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The Red House
Cover of The Red House
The Red House
A Novel
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From Mark Haddon, the bestselling author of The Curious Incident of the Dog in the Night-Time, comes a dazzlingly inventive novel about modern family life.
Richard, a wealthy doctor, invites his estranged sister and her family to join his family for a week at a vacation home in the English countryside. Against the backdrop of a strange family gathering, Haddon skillfully weaves together the stories of eight very different people forced into close quarters. The Red House is a symphony of long-held grudges, fading dreams and rising hopes, tightly guarded secrets and illicit desires, painting a portrait of contemporary family life that is at once bittersweet, comic, and deeply felt.

From Mark Haddon, the bestselling author of The Curious Incident of the Dog in the Night-Time, comes a dazzlingly inventive novel about modern family life.
Richard, a wealthy doctor, invites his estranged sister and her family to join his family for a week at a vacation home in the English countryside. Against the backdrop of a strange family gathering, Haddon skillfully weaves together the stories of eight very different people forced into close quarters. The Red House is a symphony of long-held grudges, fading dreams and rising hopes, tightly guarded secrets and illicit desires, painting a portrait of contemporary family life that is at once bittersweet, comic, and deeply felt.

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Excerpts-
  • From the book Haddon / THE RED HOUSE

    friday

    Cooling towers and sewage farms. Finstock, Charlbury, Ascott-­under-­Wychwood. Seventy miles per hour, the train unzips the fields. Two gun-­gray lines beside the river’s meander. Flashes of sun on the hammered metal. Something of steam about it, even now. Hogwarts and Adlestrop. The night mail crossing the border. Cheyenne sweeping down from the ridge. Delta blues from the boxcar. Somewhere, those secret points that might just switch and send you curving into a world of uniformed porters and great-­aunts and summers at the lake.

    Angela leant against the cold window, hypnotized by the power lines as they sagged and were scooped up by the next gantry, over and over and over. Polytunnels like silver mattresses, indecipherable swirls of graffiti on a brick siding. She’d buried her mother six weeks ago. A bearded man in a suit with shiny elbows playing “Danny Boy” on Northumbrian pipes. Everything off-­kilter, the bandage on the vicar’s hand, that woman chasing her windblown hat between the headstones, the dog that belonged to no one. She thought her mother had left the world a long way back, the weekly visits mostly for Angela’s own benefit. Boiled mutton, Classic FM and a commode in flesh-­colored plastic. Her death should have been a relief. Then the first spade of earth hit the coffin, a bubble rose in her chest and she realized her mother had been what . . . ? A cornerstone? A breakwater?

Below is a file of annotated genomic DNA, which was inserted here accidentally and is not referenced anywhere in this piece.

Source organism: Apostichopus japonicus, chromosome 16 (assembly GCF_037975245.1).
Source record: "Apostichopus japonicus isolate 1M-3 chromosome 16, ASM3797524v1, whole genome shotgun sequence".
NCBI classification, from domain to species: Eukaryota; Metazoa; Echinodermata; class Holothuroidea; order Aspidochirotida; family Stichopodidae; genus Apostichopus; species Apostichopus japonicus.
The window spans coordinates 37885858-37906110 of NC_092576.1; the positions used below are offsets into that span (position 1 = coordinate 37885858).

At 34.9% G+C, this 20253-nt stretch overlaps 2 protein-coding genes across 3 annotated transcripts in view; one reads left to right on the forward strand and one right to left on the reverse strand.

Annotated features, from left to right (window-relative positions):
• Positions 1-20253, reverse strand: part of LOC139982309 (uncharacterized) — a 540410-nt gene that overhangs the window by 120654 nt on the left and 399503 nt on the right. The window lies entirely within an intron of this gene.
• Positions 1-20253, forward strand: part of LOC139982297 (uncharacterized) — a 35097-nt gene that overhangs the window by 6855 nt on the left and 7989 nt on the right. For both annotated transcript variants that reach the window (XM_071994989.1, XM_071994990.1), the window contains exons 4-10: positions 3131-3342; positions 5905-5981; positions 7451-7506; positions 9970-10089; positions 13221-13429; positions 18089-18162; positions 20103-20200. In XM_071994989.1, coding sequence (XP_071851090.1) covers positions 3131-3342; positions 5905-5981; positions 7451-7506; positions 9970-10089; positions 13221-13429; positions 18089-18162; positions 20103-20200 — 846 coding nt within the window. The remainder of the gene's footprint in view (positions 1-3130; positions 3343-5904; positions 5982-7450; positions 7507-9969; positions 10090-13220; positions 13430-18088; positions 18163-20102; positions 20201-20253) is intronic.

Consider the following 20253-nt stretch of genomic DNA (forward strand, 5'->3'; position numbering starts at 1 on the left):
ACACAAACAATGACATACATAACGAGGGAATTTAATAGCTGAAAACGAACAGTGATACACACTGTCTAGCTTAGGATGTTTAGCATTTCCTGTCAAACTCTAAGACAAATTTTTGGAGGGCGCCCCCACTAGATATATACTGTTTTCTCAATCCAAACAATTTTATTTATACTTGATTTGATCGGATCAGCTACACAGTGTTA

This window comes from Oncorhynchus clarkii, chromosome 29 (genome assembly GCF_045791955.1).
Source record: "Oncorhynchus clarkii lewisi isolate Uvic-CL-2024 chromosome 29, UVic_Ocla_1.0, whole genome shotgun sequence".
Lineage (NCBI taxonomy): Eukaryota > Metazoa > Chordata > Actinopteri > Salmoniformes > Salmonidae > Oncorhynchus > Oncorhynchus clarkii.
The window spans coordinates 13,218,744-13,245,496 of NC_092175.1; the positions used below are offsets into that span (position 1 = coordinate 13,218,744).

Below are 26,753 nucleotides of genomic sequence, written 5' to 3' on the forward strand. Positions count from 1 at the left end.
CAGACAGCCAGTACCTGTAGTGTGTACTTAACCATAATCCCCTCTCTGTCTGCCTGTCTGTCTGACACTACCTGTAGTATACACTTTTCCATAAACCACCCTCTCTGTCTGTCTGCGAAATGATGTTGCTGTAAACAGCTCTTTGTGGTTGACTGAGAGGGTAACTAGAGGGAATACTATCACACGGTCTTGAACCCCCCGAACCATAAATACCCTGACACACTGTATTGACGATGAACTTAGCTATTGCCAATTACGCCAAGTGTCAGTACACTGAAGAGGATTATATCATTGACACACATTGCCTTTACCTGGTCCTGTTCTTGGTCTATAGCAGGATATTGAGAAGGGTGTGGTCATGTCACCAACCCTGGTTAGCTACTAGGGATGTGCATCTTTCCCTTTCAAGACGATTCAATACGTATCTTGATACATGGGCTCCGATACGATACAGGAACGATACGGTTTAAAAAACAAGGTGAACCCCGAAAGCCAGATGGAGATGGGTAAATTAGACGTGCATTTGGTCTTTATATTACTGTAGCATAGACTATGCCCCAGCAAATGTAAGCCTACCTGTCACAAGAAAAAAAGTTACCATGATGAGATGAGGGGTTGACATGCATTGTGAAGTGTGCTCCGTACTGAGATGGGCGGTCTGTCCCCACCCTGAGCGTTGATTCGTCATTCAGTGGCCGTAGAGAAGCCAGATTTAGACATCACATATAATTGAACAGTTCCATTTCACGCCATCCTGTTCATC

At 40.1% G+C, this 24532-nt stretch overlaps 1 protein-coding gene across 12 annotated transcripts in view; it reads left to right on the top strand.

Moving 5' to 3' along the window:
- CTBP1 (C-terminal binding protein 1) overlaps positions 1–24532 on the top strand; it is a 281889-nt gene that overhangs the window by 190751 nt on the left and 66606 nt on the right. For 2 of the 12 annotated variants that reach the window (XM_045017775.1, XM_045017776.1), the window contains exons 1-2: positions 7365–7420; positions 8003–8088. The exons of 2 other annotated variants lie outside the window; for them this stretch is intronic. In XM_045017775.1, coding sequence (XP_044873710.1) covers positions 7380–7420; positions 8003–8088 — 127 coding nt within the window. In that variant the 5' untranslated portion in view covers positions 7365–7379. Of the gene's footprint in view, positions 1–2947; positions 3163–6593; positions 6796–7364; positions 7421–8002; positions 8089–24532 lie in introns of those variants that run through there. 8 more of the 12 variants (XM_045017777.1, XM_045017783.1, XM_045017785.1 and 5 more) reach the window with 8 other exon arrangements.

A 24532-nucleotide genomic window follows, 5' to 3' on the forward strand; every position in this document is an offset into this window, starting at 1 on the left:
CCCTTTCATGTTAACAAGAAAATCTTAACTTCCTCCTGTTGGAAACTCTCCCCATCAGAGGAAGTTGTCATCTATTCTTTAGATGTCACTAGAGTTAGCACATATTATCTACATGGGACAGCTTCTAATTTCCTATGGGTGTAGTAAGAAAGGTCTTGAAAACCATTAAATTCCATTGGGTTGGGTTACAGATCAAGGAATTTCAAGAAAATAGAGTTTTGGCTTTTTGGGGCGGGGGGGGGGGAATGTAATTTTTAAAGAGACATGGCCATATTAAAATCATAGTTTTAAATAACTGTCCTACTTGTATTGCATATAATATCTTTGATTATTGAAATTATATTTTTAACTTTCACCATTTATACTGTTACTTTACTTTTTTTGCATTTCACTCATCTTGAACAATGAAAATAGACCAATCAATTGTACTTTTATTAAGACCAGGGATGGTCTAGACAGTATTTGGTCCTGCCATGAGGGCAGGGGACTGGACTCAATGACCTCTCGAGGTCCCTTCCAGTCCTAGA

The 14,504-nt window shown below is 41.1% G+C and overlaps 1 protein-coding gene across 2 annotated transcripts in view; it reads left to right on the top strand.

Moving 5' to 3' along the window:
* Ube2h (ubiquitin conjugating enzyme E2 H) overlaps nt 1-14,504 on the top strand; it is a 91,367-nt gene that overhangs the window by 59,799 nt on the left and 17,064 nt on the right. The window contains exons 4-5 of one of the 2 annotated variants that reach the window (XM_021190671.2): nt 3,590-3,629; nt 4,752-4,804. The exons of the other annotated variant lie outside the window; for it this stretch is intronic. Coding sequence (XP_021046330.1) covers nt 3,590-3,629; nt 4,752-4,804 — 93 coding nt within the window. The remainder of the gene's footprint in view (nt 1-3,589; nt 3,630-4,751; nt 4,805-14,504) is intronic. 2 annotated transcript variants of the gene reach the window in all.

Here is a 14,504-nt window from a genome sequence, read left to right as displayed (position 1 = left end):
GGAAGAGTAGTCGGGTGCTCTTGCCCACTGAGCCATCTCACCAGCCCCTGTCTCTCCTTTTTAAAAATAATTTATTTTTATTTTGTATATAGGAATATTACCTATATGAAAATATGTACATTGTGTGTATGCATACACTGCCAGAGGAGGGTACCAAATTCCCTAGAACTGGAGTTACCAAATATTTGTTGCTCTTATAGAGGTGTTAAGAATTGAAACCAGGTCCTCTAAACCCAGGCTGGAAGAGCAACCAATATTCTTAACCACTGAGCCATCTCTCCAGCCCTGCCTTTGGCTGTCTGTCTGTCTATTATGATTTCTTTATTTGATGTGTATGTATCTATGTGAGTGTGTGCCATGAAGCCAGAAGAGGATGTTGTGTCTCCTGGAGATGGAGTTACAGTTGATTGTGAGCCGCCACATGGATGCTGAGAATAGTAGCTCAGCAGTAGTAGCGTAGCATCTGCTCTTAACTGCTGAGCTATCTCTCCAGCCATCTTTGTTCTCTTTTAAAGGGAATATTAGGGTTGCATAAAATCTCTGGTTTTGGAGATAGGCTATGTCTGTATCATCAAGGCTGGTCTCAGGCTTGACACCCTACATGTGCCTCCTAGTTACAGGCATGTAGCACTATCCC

The week after the funeral Dominic had been standing at the sink bottle-­brushing the green vase. The last of the freak snow was still packed down the side of the shed and the rotary washing line was turning in the wind. Angela came in holding the phone as if it was a mystery object she’d found on the hall table. That was Richard.

    Dominic upended the vase on the wire rack. And what did he want?

    He’s offered to take us on holiday.

    He dried his hands on the tea towel. Are we talking about your brother, or some entirely different Richard?

    We are indeed talking about my brother.

    He really had no idea what to say. Angela and Richard had spent no more than an afternoon in each other’s company over the last fifteen years and their meeting at the funeral had seemed perfunctory at best. Where’s the exotic location?

    He’s rented a house on the Welsh border. Near Hay-­on-­Wye.

    The fine sandy beaches of Herefordshire. He halved the tea towel and hung it over the radiator.

    I said yes.

    Well, thanks for the consultation.

    Angela paused and held his eye. Richard knows we can’t afford a holiday of our own. I’m not looking forward to it any more than you, but I didn’t have a great deal of choice.

    He held up his hands. Point taken. They’d had this argument way too many times. Herefordshire it is then.

    Ordnance Survey 161. The Black Mountains / Y Mynyddoedd Duon. Dominic flipped up the pink cover and unfolded the big paper concertina. He had loved maps since he was a boy. Here be monsters. X marks the spot. The edges of the paper browned and scalloped with a burning match, messages flashed from peak to peak using triangles of broken mirror.